What made ‘Oracular Spectacular’ so special was its innate sense of fun and fondness for reckless abandon. It had an almost childlike carefreeness about it; that sort of pseudo-invincible mindset that only a distinctly youthful band, unaware of the consequences of such actions, could possess. Lyrically and musically, ‘MGMT’ is much more mature. Where their debut would unashamedly promote a responsibility-free lifestyle, this looks back and contemplates the repercussions of such a past after reality has set in. The days of the ‘live fast and die young’ vision, so prominent on ‘Time To Pretend’, have well and truly been left behind. There is still a childlike, playful aesthetic at work here, mind. It absolutely permeates through every track. But such a quality only coats the surface of what is, in fact, a deeply cerebral, exploratory journey, documenting the strictly mature ponderings of a band begrudgingly discovering life’s harsh realities and the futile nature of attempted self-appraisal.
Album highlight ‘Introspection’ reflects on the unending mystery of trying to figure out and accept who you really are, ‘there’s a season when I will find out what I am, and there’s a reason, and I will someday find a plan’, while ‘Your Life Is A Lie’ wastes no time beating around the bush, preaching the benefits of a solitary lifestyle ‘your life is a lie, count your friends on your hands, now look again, they’re not your friends, your life is a lie’. The hopeful promise of new love on ‘I Love You To Death’ is instantly followed by a delightfully tongue-in-cheek outlook on bachelorhood in ‘Plenty Of Girls In The Sea’. All these themes focus on those cold and at times bewildering moments in life, but approach them with such a sense of wit and whimsy that it’s impossible not to be completely enthralled.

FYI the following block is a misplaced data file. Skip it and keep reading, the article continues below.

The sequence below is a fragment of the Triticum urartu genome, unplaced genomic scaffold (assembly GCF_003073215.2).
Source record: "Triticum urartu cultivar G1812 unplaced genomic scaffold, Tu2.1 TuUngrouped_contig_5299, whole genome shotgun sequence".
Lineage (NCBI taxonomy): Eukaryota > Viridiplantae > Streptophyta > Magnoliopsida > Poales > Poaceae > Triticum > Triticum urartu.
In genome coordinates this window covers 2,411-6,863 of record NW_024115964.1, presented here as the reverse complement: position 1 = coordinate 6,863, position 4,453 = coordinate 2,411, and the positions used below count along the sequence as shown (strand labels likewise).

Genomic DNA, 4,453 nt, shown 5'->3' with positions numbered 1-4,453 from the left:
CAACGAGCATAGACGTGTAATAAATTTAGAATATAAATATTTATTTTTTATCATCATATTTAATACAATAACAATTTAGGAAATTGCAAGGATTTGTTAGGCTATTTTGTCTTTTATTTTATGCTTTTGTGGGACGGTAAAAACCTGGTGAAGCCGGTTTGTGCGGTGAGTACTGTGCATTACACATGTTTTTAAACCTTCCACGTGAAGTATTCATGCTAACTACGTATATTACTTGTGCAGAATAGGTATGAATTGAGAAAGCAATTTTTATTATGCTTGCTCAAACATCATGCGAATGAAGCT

Musically, it’s full of unexpected and wonderfully surprising twists and turns. Bowie-esque sci-fi sonics combine with The Kinks’ sense of melody and Pink Floyd’s approach to conceptual album writing, all the while sounding entirely contemporary and totally timeless. Fridmann’s trademark production style is stamped all over this record; big drum sounds and a slightly distorted warmth greeting you at every turn. His fondness for evocative, nostalgic synth sounds mesh beautifully with MGMT’s penchant for classic songwriting as well. It may be lacking in any surefire radio hits to match the likes of ‘Electric Feel’ or ‘Kids’, but with no overplayed singles clogging up its perfectly balanced ebb and flow, the album is left entirely free of distraction and can be enjoyed the way it was meant to - in one continuous play.
It’s an immaculate full-length that shows growth and maturity in songwriting and sound, with adult themes cleverly masked by playful sonics that evoke the innocence of childhood. A totally captivating listen; attempting to find fault would be akin to splitting hairs; a pointless task. MGMT haven’t necessarily re-discovered their mojo, but re-imagined it, and in doing so, may well have given us one of the best albums of the year.
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